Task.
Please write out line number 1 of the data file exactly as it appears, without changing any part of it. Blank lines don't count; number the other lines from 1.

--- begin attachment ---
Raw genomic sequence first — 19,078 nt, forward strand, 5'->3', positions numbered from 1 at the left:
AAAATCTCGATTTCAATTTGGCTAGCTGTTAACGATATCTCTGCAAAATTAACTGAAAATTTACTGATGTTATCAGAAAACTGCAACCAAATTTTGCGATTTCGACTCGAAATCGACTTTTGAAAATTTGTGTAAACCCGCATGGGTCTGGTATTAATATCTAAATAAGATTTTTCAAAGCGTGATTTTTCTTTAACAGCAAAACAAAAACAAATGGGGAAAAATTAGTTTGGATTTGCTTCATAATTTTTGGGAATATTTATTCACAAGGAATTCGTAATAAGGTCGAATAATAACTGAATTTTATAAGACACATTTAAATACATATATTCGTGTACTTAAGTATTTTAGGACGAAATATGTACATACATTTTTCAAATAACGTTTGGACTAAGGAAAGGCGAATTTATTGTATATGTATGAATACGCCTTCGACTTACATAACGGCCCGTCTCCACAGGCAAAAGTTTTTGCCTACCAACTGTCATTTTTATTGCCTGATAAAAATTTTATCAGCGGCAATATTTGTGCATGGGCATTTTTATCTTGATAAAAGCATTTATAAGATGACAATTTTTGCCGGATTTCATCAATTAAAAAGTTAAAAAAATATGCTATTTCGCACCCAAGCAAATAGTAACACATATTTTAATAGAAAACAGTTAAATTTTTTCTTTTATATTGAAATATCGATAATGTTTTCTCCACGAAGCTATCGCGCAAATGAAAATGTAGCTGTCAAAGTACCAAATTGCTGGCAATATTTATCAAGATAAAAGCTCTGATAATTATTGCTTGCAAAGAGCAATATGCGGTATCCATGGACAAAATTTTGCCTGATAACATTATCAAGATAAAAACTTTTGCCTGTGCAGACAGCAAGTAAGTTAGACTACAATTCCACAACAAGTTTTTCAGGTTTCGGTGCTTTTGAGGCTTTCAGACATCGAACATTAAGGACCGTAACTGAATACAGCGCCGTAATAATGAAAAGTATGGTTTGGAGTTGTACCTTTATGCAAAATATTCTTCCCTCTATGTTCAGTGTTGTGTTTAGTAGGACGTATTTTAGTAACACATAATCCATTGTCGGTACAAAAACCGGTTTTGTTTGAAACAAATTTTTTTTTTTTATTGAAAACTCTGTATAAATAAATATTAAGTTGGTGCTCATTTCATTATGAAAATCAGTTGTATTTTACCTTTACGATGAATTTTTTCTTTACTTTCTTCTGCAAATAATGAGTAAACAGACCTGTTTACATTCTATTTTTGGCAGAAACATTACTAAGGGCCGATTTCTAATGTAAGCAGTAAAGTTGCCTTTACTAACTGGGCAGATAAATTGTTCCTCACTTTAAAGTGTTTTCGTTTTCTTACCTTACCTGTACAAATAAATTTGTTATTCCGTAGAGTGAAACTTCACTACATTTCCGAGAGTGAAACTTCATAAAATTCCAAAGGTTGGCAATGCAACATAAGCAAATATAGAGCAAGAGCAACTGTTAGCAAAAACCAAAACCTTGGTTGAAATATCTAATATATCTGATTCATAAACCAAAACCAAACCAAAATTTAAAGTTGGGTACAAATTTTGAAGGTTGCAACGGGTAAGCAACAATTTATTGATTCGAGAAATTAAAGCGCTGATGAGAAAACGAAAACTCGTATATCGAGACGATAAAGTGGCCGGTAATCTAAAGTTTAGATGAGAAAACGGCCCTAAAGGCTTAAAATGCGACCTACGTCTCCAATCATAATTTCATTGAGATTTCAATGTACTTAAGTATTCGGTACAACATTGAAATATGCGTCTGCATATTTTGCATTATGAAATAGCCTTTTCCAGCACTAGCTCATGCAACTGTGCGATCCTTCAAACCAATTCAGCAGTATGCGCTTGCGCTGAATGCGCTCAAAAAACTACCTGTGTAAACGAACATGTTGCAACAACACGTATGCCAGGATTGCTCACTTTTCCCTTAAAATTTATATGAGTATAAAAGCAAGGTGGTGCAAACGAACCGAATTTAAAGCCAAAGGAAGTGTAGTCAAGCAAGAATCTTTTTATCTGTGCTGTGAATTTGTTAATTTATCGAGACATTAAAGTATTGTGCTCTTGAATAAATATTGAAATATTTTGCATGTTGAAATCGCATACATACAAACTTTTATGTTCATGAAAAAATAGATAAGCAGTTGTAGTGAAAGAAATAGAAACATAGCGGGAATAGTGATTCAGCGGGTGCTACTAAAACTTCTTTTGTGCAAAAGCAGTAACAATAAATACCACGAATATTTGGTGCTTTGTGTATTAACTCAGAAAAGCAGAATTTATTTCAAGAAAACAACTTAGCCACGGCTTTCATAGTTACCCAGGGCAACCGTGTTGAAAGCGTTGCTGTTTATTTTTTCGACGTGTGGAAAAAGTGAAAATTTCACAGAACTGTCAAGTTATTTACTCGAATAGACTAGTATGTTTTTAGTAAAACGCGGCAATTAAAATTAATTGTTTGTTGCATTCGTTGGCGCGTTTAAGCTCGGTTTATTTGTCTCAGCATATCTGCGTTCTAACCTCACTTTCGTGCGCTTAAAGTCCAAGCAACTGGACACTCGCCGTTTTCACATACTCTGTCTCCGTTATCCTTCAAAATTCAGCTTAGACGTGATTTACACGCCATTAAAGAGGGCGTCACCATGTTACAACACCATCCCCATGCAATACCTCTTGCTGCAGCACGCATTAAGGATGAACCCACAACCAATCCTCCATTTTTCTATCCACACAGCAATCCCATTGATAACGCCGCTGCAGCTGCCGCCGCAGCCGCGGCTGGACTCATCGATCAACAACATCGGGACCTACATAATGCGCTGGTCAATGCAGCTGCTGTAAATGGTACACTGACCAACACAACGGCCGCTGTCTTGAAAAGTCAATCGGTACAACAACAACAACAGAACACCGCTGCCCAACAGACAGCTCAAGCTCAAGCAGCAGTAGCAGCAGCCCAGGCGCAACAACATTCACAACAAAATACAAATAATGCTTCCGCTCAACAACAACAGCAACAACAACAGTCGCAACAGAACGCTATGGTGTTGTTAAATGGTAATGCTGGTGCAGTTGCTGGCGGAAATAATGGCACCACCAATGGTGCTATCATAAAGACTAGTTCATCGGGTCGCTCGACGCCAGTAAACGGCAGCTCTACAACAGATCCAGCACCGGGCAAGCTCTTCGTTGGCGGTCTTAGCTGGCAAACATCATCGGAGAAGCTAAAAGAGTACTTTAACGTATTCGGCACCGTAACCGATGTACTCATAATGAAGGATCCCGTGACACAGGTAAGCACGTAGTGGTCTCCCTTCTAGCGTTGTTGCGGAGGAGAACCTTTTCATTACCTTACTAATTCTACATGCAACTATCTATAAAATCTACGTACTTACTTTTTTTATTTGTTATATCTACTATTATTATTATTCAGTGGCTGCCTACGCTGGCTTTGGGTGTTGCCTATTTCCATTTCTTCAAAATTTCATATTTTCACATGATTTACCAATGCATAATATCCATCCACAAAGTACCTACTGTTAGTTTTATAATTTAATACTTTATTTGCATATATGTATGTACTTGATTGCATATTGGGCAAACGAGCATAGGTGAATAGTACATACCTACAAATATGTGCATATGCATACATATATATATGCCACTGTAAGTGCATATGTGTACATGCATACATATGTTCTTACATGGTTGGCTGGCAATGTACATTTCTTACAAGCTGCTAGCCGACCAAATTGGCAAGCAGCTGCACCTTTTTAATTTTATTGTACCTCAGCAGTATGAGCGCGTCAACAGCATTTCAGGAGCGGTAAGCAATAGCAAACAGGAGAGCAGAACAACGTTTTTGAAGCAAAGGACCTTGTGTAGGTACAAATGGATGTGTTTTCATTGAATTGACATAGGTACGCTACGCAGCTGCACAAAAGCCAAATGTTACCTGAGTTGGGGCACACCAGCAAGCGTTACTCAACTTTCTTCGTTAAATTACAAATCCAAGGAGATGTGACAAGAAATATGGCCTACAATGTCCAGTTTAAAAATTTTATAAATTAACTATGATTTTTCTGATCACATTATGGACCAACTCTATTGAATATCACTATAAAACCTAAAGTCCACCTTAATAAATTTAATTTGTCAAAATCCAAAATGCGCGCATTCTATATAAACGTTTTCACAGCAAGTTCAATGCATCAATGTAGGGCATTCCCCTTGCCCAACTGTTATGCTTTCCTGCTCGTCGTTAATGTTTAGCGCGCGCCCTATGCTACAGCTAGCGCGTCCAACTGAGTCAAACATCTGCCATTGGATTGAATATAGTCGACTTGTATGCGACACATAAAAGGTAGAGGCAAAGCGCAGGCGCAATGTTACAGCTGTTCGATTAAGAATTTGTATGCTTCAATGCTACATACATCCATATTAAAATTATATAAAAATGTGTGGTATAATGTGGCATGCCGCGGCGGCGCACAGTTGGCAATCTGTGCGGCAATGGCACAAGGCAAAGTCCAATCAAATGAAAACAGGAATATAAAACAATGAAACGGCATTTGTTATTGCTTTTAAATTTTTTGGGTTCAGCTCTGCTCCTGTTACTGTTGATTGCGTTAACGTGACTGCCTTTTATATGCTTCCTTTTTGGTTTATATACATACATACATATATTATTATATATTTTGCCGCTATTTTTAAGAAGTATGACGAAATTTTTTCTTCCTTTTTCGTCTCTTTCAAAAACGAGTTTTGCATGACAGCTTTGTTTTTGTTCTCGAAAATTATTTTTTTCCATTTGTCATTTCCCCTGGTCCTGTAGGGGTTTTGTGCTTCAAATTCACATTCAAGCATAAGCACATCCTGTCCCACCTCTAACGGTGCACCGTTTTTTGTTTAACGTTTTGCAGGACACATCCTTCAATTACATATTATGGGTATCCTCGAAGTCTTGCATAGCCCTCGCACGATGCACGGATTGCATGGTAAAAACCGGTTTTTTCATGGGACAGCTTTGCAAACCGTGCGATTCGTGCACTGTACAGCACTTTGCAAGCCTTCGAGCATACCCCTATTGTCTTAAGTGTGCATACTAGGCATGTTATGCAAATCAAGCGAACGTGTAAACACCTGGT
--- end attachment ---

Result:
Raw genomic sequence first — 19,078 nt, forward strand, 5'->3', positions numbered from 1 at the left: